Chef Dave Woolley New Mexican Farmhouse Salad with Chimayo Chile-Rubbed and Sous Vide Australian Grass-Fed Striploin

  • Prep time 15Min
  • Cook time 6Hr, 15Min
  • Technique Sous-vide
  • Meat Beef
  • Cut Striploin
  • Serves 15

A perfectly cooked Australian grass-fed striploin served with the inspiration of the land of New Mexico.


Featuring a beautiful Chimayo chile rub on the sous-vide cooked striploin, petite lettuce crowns with a sherry vinaigrette, toasted piñon, crumbled goat cheese, Persian cucumber, radish, avocado, ruby grapefruit supremes, and small yellow and red grape tomatoes all served family style directly on a farmhouse table.

4-lbs. Australian grass-fed striploin, completely cleaned and denuded
2 Tbsp NM Chimayo ground chile (medium or hot)
½ tsp garlic powder
¼ tsp ground black pepper
4 oz. high-quality butter, broken by hand into 8 pieces
¼ cup Pedro Ximénez sherry vinegar
2 tsp honey
1/3 cup high-quality extra-virgin olive oil
¼ tsp Dijon mustard
¼ cup Piñon nuts, well toasted
1 cup Petite yellow and red grape tomatoes, halved
2 Persian cucumbers, small, thinly sliced
1 ruby red grapefruit, cut in supremes, held in its own juice2 radishes, thinly sliced and julienned
1 avocado, thinly sliced in the shell and scooped out for serving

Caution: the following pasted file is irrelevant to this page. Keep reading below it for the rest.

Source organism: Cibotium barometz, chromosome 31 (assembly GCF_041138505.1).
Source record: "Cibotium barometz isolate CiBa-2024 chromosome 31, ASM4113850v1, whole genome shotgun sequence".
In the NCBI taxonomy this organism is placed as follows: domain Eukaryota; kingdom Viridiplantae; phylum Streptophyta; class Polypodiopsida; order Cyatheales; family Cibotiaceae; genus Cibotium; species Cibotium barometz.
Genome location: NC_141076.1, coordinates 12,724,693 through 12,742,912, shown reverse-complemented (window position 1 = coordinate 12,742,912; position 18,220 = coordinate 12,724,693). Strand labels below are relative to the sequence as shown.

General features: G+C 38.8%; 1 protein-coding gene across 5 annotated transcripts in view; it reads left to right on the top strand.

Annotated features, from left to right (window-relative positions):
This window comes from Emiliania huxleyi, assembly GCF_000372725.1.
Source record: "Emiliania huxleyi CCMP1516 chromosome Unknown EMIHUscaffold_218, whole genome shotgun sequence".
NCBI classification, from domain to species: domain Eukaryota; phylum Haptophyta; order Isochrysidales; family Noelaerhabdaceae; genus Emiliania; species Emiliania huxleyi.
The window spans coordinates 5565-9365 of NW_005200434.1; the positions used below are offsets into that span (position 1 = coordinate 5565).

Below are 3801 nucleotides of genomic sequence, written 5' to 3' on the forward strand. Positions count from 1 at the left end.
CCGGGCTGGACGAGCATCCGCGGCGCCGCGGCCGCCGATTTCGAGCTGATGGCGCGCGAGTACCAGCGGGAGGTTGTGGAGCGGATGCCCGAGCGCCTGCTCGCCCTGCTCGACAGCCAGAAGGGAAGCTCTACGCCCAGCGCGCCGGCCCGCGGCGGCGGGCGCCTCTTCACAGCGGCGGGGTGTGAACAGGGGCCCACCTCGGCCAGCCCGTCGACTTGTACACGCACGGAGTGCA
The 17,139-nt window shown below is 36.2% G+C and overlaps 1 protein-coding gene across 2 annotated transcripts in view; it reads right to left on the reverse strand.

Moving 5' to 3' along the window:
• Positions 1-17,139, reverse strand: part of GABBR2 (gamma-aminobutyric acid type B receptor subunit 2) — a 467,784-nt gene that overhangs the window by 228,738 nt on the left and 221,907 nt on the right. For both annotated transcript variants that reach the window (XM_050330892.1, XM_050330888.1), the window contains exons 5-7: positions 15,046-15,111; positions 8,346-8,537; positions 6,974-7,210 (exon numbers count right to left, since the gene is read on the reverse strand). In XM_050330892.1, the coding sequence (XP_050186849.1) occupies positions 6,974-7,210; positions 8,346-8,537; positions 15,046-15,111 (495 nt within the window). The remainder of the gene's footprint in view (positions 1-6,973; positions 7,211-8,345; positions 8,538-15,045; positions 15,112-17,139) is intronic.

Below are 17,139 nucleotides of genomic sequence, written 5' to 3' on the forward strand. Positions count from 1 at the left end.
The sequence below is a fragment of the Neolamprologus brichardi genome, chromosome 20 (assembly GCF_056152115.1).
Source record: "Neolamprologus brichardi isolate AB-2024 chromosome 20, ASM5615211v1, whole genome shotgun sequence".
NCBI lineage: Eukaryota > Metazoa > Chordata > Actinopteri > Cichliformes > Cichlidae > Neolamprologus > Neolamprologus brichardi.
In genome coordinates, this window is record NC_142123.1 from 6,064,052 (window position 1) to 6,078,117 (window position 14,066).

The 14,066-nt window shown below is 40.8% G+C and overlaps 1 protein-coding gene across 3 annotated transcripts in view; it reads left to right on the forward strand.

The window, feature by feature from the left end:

¼ cup crumbled goat cheese
2 crowns petite or gem lettuce, cleaned and pulled apart
Sea salt, as needed



  1. In a Lexan with warm water, set a sous vide cooker to 132 degrees F / 55.6 degrees C.
  2. In a small bowl, blend the Chimayo chile, garlic powder, black pepper, and salt to taste. Rub that seasoning all over the Australian grass-fed striploin. Place the striploin into a large vac-seal bag with the broken butter pieces along the front and the back of the striploin, spread out as evenly as possible. Seal and vacuum all the contents. Cook sous vide for 6 hours and 15 minutes, achieving an internal temperature of approximately 130 degrees F. Immediately start to cool the striploin in an ice bath.
  3. In a small bowl, whisk the vinegar, honey, mustard, olive oil, and salt to taste and pour into a squirt bottle and reserve for service.
  4. Clean a large wooden cutting board or butcher block tabletop well, for family-style service. Toss the lettuces in the sherry vinaigrette and salt to taste and spread them across the board or table. I like to scatter some of the remaining ingredients but purposefully place some of the others. Kind of organized chaos. You can have a lot of fun with plate up on this for sure. I also like to cut the Australian grass-fed striploin about ¼- to ½-in thick and fold and gently lay them out, alternating which side the fold is, to fully display that beautiful color.

Chef Notes: 

You could reverse sear your Australian grass-fed striploin before serving, but it is not necessary. In fact, the redder color of the Chimayo chile really shines through as well as the flavor, if you don’t sear it. To sous vide this grass-fed striploin really lends itself to maintaining a very tender product and the butter just tilts it to the indulgent with flavor and mouthfeel. I also recommend serving this with garlic toasted farm bread.